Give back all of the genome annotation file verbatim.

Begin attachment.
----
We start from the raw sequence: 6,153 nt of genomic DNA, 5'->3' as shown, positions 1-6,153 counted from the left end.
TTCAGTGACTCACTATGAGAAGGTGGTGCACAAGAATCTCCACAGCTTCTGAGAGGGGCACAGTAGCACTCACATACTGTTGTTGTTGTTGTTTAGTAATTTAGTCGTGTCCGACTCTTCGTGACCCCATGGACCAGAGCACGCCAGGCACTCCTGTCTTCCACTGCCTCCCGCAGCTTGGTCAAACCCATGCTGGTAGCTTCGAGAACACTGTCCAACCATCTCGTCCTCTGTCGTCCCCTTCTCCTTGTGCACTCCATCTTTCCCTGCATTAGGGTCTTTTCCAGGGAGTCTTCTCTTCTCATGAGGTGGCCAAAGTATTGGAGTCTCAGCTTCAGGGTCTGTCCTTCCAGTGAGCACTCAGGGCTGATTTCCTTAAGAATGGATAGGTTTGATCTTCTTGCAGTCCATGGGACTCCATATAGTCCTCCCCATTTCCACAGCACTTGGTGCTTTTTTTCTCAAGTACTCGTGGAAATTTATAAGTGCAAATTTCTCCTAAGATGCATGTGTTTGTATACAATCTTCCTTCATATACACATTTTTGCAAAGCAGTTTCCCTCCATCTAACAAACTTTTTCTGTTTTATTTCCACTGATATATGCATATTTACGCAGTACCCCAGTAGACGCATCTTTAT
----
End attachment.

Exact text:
We start from the raw sequence: 6,153 nt of genomic DNA, 5'->3' as shown, positions 1-6,153 counted from the left end.
TTCAGTGACTCACTATGAGAAGGTGGTGCACAAGAATCTCCACAGCTTCTGAGAGGGGCACAGTAGCACTCACATACTGTTGTTGTTGTTGTTTAGTAATTTAGTCGTGTCCGACTCTTCGTGACCCCATGGACCAGAGCACGCCAGGCACTCCTGTCTTCCACTGCCTCCCGCAGCTTGGTCAAACCCATGCTGGTAGCTTCGAGAACACTGTCCAACCATCTCGTCCTCTGTCGTCCCCTTCTCCTTGTGCACTCCATCTTTCCCTGCATTAGGGTCTTTTCCAGGGAGTCTTCTCTTCTCATGAGGTGGCCAAAGTATTGGAGTCTCAGCTTCAGGGTCTGTCCTTCCAGTGAGCACTCAGGGCTGATTTCCTTAAGAATGGATAGGTTTGATCTTCTTGCAGTCCATGGGACTCCATATAGTCCTCCCCATTTCCACAGCACTTGGTGCTTTTTTTCTCAAGTACTCGTGGAAATTTATAAGTGCAAATTTCTCCTAAGATGCATGTGTTTGTATACAATCTTCCTTCATATACACATTTTTGCAAAGCAGTTTCCCTCCATCTAACAAACTTTTTCTGTTTTATTTCCACTGATATATGCATATTTACGCAGTACCCCAGTAGACGCATCTTTAT